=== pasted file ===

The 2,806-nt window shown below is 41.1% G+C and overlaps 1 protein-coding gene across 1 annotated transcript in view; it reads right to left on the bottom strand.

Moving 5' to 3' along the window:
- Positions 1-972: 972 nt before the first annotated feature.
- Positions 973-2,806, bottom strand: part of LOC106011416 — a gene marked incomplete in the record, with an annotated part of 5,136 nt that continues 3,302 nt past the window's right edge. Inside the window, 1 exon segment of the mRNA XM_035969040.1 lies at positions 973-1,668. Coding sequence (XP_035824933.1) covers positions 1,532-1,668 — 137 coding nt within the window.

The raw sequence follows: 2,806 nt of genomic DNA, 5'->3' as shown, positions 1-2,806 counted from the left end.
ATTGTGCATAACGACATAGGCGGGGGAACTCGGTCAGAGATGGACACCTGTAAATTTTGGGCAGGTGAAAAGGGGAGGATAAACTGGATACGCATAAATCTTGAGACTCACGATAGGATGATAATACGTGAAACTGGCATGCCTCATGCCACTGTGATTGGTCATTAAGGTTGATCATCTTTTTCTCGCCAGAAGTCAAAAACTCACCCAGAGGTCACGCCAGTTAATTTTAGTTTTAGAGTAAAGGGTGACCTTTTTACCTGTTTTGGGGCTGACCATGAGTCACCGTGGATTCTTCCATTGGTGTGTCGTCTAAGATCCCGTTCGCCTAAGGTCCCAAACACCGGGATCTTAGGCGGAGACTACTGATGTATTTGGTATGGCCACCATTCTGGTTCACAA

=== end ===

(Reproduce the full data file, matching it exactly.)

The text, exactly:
The 2,806-nt window shown below is 41.1% G+C and overlaps 1 protein-coding gene across 1 annotated transcript in view; it reads right to left on the bottom strand.

Moving 5' to 3' along the window:
- Positions 1-972: 972 nt before the first annotated feature.
- Positions 973-2,806, bottom strand: part of LOC106011416 — a gene marked incomplete in the record, with an annotated part of 5,136 nt that continues 3,302 nt past the window's right edge. Inside the window, 1 exon segment of the mRNA XM_035969040.1 lies at positions 973-1,668. Coding sequence (XP_035824933.1) covers positions 1,532-1,668 — 137 coding nt within the window.

The raw sequence follows: 2,806 nt of genomic DNA, 5'->3' as shown, positions 1-2,806 counted from the left end.
ATTGTGCATAACGACATAGGCGGGGGAACTCGGTCAGAGATGGACACCTGTAAATTTTGGGCAGGTGAAAAGGGGAGGATAAACTGGATACGCATAAATCTTGAGACTCACGATAGGATGATAATACGTGAAACTGGCATGCCTCATGCCACTGTGATTGGTCATTAAGGTTGATCATCTTTTTCTCGCCAGAAGTCAAAAACTCACCCAGAGGTCACGCCAGTTAATTTTAGTTTTAGAGTAAAGGGTGACCTTTTTACCTGTTTTGGGGCTGACCATGAGTCACCGTGGATTCTTCCATTGGTGTGTCGTCTAAGATCCCGTTCGCCTAAGGTCCCAAACACCGGGATCTTAGGCGGAGACTACTGATGTATTTGGTATGGCCACCATTCTGGTTCACAA